The Canadian government granted a hotly contested environmental approval Tuesday to a consortium led by Malaysia’s Petroliam Nasional Bhd (Petronas) to break into global liquefied natural gas (LNG) markets with unconventional production from British Columbia (BC).

“This is a significant milestone,” Pacific NorthWest LNG officials said after three federal cabinet ministers and BC Premier Christy Clark announced the ruling at a news conference.

However, no date was set to begin building the C$11 billion (US$8.5 billion) proposed terminal on BC’s northern Pacific Coast at Prince Rupert, which could eventually export 3 Bcf/d if all planned phases are completed. Earlier this month the National Energy Board (NEB) extended a construction permit for a related gas pipeline project, which gives the consortium until May 10 to decide whether to move forward (see Daily GPI, Sept. 16; Feb. 19).

The government decision fired the starting gun on a “total project review,” including costs of fulfilling 190 conditions on the environmental approval as well as the outlook for international LNG markets and prices, Pacific NorthWest said.

Conditions range from a landmark first cap on carbon emissions by a federally approved energy project, through fish and wildlife protections, to creating a standing environmental monitoring group including aboriginal community representatives.

No investment decision date was announced by the Pacific NorthWest group, which includes 62% partner Petronas, represented by Calgary subsidiary Progress Energy; along with Sinopec (15%), Japex (10%), Indian Oil (10%) and Petroleum Brunei (3%).

While an investment decision remains unclear, the regulatory approval stood out as a morale booster for the Alberta-based gas and oil industry. The decision was viewed as the first test of the year-old Liberal federal government’s willingness to stand up for economic development against native power advocates and opponents of fossil fuel projects.

The ruling followed a 30-month regulatory review that included more than 20,000, mostly negative, often repetitive commentary and opinion letters. Formal statements read out by the Liberal cabinet’s officers left no doubt that the government concluded the animosity was concentrated in a minority of the BC population.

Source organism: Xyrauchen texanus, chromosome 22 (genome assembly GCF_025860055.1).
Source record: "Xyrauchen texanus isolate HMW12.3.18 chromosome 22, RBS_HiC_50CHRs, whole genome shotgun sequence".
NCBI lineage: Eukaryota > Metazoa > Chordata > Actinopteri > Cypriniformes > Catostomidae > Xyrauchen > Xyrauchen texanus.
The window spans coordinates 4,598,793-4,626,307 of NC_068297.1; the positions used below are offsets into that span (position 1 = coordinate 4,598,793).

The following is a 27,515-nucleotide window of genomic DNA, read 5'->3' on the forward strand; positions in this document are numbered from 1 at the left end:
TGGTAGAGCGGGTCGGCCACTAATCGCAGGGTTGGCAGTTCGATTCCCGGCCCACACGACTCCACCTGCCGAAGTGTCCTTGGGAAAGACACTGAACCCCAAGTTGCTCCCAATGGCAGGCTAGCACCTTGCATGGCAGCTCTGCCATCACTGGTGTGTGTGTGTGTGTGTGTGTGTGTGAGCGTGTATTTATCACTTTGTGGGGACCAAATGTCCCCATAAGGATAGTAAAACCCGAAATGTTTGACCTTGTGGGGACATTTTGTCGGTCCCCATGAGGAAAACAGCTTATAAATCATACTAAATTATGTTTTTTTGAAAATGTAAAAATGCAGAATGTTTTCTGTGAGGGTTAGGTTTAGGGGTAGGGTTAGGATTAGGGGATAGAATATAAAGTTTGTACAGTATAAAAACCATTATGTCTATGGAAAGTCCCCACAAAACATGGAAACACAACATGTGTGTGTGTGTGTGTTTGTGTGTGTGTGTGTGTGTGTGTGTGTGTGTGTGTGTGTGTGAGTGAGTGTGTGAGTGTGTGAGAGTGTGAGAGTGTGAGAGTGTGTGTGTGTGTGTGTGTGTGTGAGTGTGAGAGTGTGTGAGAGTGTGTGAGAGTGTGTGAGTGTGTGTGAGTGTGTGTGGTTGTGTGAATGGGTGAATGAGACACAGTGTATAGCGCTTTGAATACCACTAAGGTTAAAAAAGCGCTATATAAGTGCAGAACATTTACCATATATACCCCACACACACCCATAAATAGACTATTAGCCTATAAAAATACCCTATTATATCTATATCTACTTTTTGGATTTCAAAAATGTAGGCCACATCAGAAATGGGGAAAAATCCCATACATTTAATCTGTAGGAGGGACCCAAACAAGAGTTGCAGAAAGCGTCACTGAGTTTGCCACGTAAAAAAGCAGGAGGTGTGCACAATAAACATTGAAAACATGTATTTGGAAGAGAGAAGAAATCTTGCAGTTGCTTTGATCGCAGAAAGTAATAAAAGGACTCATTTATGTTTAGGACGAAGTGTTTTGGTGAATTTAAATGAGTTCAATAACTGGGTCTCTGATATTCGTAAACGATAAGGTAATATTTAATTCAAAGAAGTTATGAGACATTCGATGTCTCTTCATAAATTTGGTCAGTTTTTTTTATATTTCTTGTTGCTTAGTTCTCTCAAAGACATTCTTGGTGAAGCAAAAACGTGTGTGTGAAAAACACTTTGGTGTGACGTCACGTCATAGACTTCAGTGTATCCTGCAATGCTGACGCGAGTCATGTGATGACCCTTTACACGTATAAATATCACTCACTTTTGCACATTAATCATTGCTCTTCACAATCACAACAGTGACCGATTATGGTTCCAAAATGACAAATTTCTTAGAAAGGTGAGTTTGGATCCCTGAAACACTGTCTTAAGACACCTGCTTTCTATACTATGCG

“The Pacific NorthWest LNG Project will deliver thousands of good middle class jobs and will help pay for schools and roads and social programs that enrich people’s lives,” said Natural Resources Minister Jim Carr. “We are moving forward with natural resource development in a sustainable manner.”

Added Environment Minister Catherine McKenna, “The only way to get resources to market in the 21st Century is if they can be done in a responsible and sustainable manner. This decision reflects this objective.”

“The Pacific NorthWest LNG proposal will bring great economic benefit to middle class British Columbians and First Nations,” said Fisheries and Oceans Minister Dominic LeBlanc. “Department of Fisheries and Oceans scientists have conducted thorough reviews of proponent submissions at every step of the environmental assessment process and determined that the potential risks to fish and fish habitat can be mitigated.”

Clark, whose Liberal BC government held a special legislature session in 2015 to enact favorable taxes and other terms for Pacific NorthWest, called the federal approval “great news” for her province and the Canadian energy industry. Current forecasts by economic authorities including the NEB and Canadian Energy Research Institute predict that only LNG exports can pull the gas industry out of the doldrums and revive supply development in BC and Alberta (see Daily GPI, Jan. 27).

Construction of the proposed LNG terminal would trigger about C$7 billion (US$5.4 billion) in pipeline projects by TransCanada Corp. and its BC and Alberta supply collection network, Nova Gas Transmission Ltd.

Total investment by Pacific NorthWest LNG and its allies is projected to reach C$36 billion (US$28 billion), counting 30 or more years of horizontal drilling and hydraulic fracturing to tap BC shale deposits for more than 40 Tcf of gas.

Opponents of LNG export development immediately vowed to keep up the fight, calling the project approval a betrayal of federal Liberal election promises, native rights and west coast wildlife. Plans for an immediate appeal to the law courts were announced by a coalition of six aboriginal groups, named Skeena Corridor First Nations after the river and salmon migration route that runs through the Prince Rupert region.